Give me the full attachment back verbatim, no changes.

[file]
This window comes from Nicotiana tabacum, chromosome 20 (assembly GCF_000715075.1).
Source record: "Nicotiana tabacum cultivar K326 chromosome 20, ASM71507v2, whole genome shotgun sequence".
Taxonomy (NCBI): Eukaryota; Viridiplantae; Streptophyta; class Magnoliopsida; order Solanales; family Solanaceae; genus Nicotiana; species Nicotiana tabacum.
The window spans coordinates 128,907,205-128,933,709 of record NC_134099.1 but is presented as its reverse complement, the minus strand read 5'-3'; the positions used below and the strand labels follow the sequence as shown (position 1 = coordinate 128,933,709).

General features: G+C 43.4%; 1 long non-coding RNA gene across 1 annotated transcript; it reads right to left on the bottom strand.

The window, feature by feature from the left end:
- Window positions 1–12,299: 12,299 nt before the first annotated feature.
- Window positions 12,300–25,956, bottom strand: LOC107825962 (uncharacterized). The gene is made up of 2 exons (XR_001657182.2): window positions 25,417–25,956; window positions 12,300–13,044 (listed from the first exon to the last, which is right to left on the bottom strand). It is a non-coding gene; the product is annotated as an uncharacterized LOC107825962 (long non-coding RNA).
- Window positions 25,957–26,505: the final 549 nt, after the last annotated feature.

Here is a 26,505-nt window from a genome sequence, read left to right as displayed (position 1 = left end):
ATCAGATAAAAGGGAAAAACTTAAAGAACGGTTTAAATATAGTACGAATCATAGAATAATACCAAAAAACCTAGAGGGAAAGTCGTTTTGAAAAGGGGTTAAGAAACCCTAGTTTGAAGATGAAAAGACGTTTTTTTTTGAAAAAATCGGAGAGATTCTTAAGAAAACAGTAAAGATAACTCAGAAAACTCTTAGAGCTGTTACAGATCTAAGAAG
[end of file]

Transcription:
This window comes from Nicotiana tabacum, chromosome 20 (assembly GCF_000715075.1).
Source record: "Nicotiana tabacum cultivar K326 chromosome 20, ASM71507v2, whole genome shotgun sequence".
Taxonomy (NCBI): Eukaryota; Viridiplantae; Streptophyta; class Magnoliopsida; order Solanales; family Solanaceae; genus Nicotiana; species Nicotiana tabacum.
The window spans coordinates 128,907,205-128,933,709 of record NC_134099.1 but is presented as its reverse complement, the minus strand read 5'-3'; the positions used below and the strand labels follow the sequence as shown (position 1 = coordinate 128,933,709).

General features: G+C 43.4%; 1 long non-coding RNA gene across 1 annotated transcript; it reads right to left on the bottom strand.

The window, feature by feature from the left end:
- Window positions 1–12,299: 12,299 nt before the first annotated feature.
- Window positions 12,300–25,956, bottom strand: LOC107825962 (uncharacterized). The gene is made up of 2 exons (XR_001657182.2): window positions 25,417–25,956; window positions 12,300–13,044 (listed from the first exon to the last, which is right to left on the bottom strand). It is a non-coding gene; the product is annotated as an uncharacterized LOC107825962 (long non-coding RNA).
- Window positions 25,957–26,505: the final 549 nt, after the last annotated feature.

Here is a 26,505-nt window from a genome sequence, read left to right as displayed (position 1 = left end):
ATCAGATAAAAGGGAAAAACTTAAAGAACGGTTTAAATATAGTACGAATCATAGAATAATACCAAAAAACCTAGAGGGAAAGTCGTTTTGAAAAGGGGTTAAGAAACCCTAGTTTGAAGATGAAAAGACGTTTTTTTTTGAAAAAATCGGAGAGATTCTTAAGAAAACAGTAAAGATAACTCAGAAAACTCTTAGAGCTGTTACAGATCTAAGAAG